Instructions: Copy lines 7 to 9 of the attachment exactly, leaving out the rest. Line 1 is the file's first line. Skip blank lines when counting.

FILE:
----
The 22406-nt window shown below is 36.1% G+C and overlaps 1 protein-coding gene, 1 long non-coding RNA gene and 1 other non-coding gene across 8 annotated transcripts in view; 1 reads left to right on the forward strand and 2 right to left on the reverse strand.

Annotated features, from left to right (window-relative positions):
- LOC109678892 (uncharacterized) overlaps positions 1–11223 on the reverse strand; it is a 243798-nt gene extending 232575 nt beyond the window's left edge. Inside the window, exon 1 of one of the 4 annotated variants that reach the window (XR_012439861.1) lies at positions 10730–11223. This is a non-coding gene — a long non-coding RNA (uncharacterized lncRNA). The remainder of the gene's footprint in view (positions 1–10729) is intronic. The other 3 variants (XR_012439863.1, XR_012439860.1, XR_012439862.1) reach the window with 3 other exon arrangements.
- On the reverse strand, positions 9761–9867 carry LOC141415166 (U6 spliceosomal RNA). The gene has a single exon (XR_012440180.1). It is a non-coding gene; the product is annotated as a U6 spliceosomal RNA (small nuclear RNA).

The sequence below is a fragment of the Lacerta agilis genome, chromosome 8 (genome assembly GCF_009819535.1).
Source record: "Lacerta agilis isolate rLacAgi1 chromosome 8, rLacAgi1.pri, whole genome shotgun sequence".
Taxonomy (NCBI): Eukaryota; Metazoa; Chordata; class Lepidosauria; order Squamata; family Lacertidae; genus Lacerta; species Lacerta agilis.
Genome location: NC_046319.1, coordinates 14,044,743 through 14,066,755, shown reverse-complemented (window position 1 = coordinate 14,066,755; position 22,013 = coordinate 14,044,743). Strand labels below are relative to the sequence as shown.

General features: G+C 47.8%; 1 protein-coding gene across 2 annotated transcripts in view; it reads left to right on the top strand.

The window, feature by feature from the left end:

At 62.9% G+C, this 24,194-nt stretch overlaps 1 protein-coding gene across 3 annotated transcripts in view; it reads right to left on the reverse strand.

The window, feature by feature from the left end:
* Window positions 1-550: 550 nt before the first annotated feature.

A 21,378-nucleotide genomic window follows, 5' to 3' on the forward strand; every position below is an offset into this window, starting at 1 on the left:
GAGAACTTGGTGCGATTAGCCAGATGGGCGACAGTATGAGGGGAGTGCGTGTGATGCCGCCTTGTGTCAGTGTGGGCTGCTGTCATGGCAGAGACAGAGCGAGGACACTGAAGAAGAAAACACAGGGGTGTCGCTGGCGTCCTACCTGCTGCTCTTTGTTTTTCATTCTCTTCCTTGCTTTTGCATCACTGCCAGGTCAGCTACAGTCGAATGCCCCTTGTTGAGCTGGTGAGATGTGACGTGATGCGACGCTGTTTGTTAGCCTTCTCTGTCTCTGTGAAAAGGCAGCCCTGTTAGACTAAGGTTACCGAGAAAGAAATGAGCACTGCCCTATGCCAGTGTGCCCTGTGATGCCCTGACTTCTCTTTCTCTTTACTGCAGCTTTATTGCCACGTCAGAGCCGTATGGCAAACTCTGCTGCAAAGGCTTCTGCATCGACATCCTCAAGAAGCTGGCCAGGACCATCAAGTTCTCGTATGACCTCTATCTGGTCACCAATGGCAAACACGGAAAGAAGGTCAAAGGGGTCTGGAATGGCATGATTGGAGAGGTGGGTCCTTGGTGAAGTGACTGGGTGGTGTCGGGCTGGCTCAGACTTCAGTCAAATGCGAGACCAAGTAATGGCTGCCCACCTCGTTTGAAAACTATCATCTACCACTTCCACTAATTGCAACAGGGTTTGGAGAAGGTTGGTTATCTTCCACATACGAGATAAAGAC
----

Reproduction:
Taxonomy (NCBI): Eukaryota; Metazoa; Chordata; class Lepidosauria; order Squamata; family Lacertidae; genus Lacerta; species Lacerta agilis.
Genome location: NC_046319.1, coordinates 14,044,743 through 14,066,755, shown reverse-complemented (window position 1 = coordinate 14,066,755; position 22,013 = coordinate 14,044,743). Strand labels below are relative to the sequence as shown.

General features: G+C 47.8%; 1 protein-coding gene across 2 annotated transcripts in view; it reads left to right on the top strand.